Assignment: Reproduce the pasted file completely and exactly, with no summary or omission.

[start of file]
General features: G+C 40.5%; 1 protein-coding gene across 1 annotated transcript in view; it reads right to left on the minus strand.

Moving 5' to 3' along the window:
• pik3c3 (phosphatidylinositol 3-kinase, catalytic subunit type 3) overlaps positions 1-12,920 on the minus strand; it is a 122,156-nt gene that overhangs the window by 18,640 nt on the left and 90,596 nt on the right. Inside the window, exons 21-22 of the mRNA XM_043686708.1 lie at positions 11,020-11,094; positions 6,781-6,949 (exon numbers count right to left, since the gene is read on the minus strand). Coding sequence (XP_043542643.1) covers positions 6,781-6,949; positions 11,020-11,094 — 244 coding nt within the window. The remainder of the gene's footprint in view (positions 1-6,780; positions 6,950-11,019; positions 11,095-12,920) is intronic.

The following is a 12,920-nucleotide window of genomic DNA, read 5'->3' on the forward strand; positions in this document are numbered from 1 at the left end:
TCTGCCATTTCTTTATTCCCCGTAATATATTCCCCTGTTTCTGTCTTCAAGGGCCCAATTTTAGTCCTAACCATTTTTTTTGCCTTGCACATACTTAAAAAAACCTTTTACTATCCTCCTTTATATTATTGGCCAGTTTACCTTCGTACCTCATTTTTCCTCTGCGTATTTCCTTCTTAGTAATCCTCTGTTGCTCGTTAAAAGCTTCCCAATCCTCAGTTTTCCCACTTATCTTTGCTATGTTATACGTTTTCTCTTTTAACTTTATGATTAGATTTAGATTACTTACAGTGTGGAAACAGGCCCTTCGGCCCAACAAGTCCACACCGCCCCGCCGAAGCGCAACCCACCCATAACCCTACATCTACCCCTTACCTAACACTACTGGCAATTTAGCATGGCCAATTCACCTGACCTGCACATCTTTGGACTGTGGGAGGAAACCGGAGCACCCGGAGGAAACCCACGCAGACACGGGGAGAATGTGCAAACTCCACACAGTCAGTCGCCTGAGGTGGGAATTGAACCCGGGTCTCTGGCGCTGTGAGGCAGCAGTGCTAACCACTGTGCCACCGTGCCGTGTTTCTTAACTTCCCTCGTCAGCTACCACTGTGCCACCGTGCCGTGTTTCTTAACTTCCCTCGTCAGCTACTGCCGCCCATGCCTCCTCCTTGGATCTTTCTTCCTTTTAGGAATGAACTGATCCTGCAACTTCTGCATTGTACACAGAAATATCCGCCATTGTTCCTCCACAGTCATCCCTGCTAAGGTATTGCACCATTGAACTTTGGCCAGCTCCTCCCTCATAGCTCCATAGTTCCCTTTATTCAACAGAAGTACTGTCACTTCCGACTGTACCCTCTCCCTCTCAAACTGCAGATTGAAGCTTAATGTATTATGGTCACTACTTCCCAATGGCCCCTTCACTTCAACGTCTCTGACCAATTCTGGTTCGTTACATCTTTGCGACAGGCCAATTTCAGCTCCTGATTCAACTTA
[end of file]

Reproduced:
General features: G+C 40.5%; 1 protein-coding gene across 1 annotated transcript in view; it reads right to left on the minus strand.

Moving 5' to 3' along the window:
• pik3c3 (phosphatidylinositol 3-kinase, catalytic subunit type 3) overlaps positions 1-12,920 on the minus strand; it is a 122,156-nt gene that overhangs the window by 18,640 nt on the left and 90,596 nt on the right. Inside the window, exons 21-22 of the mRNA XM_043686708.1 lie at positions 11,020-11,094; positions 6,781-6,949 (exon numbers count right to left, since the gene is read on the minus strand). Coding sequence (XP_043542643.1) covers positions 6,781-6,949; positions 11,020-11,094 — 244 coding nt within the window. The remainder of the gene's footprint in view (positions 1-6,780; positions 6,950-11,019; positions 11,095-12,920) is intronic.

The following is a 12,920-nucleotide window of genomic DNA, read 5'->3' on the forward strand; positions in this document are numbered from 1 at the left end:
TCTGCCATTTCTTTATTCCCCGTAATATATTCCCCTGTTTCTGTCTTCAAGGGCCCAATTTTAGTCCTAACCATTTTTTTTGCCTTGCACATACTTAAAAAAACCTTTTACTATCCTCCTTTATATTATTGGCCAGTTTACCTTCGTACCTCATTTTTCCTCTGCGTATTTCCTTCTTAGTAATCCTCTGTTGCTCGTTAAAAGCTTCCCAATCCTCAGTTTTCCCACTTATCTTTGCTATGTTATACGTTTTCTCTTTTAACTTTATGATTAGATTTAGATTACTTACAGTGTGGAAACAGGCCCTTCGGCCCAACAAGTCCACACCGCCCCGCCGAAGCGCAACCCACCCATAACCCTACATCTACCCCTTACCTAACACTACTGGCAATTTAGCATGGCCAATTCACCTGACCTGCACATCTTTGGACTGTGGGAGGAAACCGGAGCACCCGGAGGAAACCCACGCAGACACGGGGAGAATGTGCAAACTCCACACAGTCAGTCGCCTGAGGTGGGAATTGAACCCGGGTCTCTGGCGCTGTGAGGCAGCAGTGCTAACCACTGTGCCACCGTGCCGTGTTTCTTAACTTCCCTCGTCAGCTACCACTGTGCCACCGTGCCGTGTTTCTTAACTTCCCTCGTCAGCTACTGCCGCCCATGCCTCCTCCTTGGATCTTTCTTCCTTTTAGGAATGAACTGATCCTGCAACTTCTGCATTGTACACAGAAATATCCGCCATTGTTCCTCCACAGTCATCCCTGCTAAGGTATTGCACCATTGAACTTTGGCCAGCTCCTCCCTCATAGCTCCATAGTTCCCTTTATTCAACAGAAGTACTGTCACTTCCGACTGTACCCTCTCCCTCTCAAACTGCAGATTGAAGCTTAATGTATTATGGTCACTACTTCCCAATGGCCCCTTCACTTCAACGTCTCTGACCAATTCTGGTTCGTTACATCTTTGCGACAGGCCAATTTCAGCTCCTGATTCAACTTA